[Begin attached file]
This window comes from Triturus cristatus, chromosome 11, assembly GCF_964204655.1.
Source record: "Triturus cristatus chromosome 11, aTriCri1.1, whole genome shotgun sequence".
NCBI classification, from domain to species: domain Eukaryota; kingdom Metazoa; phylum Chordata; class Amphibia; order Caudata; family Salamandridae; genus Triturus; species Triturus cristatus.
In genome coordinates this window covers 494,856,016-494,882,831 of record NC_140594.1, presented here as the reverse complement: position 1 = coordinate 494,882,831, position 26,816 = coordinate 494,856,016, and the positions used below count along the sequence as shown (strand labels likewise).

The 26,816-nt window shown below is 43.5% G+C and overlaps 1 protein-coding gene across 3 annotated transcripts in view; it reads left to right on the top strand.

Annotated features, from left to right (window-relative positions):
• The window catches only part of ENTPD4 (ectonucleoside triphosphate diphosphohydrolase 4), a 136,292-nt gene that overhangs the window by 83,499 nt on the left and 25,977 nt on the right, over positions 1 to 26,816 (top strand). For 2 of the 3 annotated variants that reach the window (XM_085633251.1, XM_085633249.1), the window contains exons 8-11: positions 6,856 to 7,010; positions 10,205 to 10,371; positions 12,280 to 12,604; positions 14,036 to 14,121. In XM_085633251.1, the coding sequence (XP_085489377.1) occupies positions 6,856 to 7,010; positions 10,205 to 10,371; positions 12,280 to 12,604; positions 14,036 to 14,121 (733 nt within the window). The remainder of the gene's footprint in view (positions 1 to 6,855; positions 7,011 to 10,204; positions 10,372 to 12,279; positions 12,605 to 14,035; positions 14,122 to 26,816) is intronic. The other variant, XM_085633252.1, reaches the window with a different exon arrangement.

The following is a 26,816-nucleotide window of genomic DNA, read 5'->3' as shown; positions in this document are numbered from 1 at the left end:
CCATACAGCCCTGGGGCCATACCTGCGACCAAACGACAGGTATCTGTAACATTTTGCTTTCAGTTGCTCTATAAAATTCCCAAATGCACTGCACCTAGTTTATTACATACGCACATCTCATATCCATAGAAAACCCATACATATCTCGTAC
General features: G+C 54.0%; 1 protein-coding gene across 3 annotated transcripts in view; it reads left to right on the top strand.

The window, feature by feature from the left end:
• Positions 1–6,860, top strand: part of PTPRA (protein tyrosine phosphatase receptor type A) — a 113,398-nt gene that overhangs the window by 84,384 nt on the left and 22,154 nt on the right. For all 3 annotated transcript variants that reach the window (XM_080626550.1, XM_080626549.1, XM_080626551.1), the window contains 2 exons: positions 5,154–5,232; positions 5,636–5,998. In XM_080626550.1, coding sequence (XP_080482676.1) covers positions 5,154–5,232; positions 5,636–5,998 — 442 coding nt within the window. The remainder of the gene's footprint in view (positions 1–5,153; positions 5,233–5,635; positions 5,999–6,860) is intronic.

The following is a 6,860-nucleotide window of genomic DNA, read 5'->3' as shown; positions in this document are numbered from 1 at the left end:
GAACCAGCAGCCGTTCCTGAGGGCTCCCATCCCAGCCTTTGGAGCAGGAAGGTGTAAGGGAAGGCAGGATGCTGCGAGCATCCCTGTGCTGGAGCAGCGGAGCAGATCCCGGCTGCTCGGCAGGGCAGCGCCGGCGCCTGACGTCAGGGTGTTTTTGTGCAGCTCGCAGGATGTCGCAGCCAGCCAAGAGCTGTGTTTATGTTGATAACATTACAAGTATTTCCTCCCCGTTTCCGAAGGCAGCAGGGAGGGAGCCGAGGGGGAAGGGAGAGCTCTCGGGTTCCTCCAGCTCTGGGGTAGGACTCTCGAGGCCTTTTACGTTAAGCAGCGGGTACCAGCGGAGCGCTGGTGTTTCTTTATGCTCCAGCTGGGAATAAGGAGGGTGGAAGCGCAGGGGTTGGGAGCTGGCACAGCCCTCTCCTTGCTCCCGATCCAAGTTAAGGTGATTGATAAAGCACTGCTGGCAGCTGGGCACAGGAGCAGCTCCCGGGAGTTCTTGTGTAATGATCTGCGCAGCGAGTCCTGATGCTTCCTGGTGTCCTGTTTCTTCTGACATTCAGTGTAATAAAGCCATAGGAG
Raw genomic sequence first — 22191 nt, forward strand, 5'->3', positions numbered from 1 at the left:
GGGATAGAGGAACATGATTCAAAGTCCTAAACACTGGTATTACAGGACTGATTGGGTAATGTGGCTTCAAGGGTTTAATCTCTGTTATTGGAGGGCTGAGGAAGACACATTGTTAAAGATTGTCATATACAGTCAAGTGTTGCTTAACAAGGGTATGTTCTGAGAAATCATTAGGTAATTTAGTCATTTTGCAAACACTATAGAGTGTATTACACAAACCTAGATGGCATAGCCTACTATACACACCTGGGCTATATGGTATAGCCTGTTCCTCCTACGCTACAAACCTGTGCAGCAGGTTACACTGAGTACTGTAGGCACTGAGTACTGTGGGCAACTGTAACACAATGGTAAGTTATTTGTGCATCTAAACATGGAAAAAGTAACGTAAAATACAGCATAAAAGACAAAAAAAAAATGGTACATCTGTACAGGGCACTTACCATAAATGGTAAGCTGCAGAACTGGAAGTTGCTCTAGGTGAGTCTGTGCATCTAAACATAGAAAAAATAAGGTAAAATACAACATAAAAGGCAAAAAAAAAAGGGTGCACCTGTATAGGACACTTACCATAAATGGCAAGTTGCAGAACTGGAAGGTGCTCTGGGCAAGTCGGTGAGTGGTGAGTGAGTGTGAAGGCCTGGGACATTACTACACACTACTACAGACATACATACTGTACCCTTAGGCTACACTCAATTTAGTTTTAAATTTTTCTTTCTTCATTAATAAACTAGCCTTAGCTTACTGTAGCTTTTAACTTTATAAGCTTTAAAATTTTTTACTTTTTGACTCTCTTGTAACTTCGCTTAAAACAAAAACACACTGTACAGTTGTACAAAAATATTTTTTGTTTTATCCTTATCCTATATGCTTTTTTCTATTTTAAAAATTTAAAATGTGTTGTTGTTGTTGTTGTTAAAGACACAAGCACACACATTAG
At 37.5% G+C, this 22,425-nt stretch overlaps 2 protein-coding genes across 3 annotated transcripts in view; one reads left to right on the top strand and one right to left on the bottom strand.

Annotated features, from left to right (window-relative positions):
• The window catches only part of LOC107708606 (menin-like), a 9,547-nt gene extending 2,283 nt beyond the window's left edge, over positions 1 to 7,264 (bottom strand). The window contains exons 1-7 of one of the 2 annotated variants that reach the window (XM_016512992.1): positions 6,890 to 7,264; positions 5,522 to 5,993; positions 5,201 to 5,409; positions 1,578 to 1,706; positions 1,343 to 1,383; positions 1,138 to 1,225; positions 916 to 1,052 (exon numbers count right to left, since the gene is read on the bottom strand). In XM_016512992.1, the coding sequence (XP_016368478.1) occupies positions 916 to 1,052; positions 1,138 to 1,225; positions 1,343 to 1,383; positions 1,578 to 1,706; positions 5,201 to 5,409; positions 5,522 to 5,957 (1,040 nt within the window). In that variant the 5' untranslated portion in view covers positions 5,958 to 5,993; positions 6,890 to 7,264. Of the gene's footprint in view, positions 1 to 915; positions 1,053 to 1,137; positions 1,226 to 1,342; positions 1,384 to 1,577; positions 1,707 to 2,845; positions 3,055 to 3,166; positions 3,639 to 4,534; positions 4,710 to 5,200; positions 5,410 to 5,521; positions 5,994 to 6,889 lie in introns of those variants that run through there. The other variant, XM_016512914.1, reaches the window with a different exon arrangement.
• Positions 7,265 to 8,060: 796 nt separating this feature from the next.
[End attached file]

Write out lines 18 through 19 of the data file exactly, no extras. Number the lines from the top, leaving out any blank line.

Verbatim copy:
Annotated features, from left to right (window-relative positions):
• The window catches only part of LOC107708606 (menin-like), a 9,547-nt gene extending 2,283 nt beyond the window's left edge, over positions 1 to 7,264 (bottom strand). The window contains exons 1-7 of one of the 2 annotated variants that reach the window (XM_016512992.1): positions 6,890 to 7,264; positions 5,522 to 5,993; positions 5,201 to 5,409; positions 1,578 to 1,706; positions 1,343 to 1,383; positions 1,138 to 1,225; positions 916 to 1,052 (exon numbers count right to left, since the gene is read on the bottom strand). In XM_016512992.1, the coding sequence (XP_016368478.1) occupies positions 916 to 1,052; positions 1,138 to 1,225; positions 1,343 to 1,383; positions 1,578 to 1,706; positions 5,201 to 5,409; positions 5,522 to 5,957 (1,040 nt within the window). In that variant the 5' untranslated portion in view covers positions 5,958 to 5,993; positions 6,890 to 7,264. Of the gene's footprint in view, positions 1 to 915; positions 1,053 to 1,137; positions 1,226 to 1,342; positions 1,384 to 1,577; positions 1,707 to 2,845; positions 3,055 to 3,166; positions 3,639 to 4,534; positions 4,710 to 5,200; positions 5,410 to 5,521; positions 5,994 to 6,889 lie in introns of those variants that run through there. The other variant, XM_016512914.1, reaches the window with a different exon arrangement.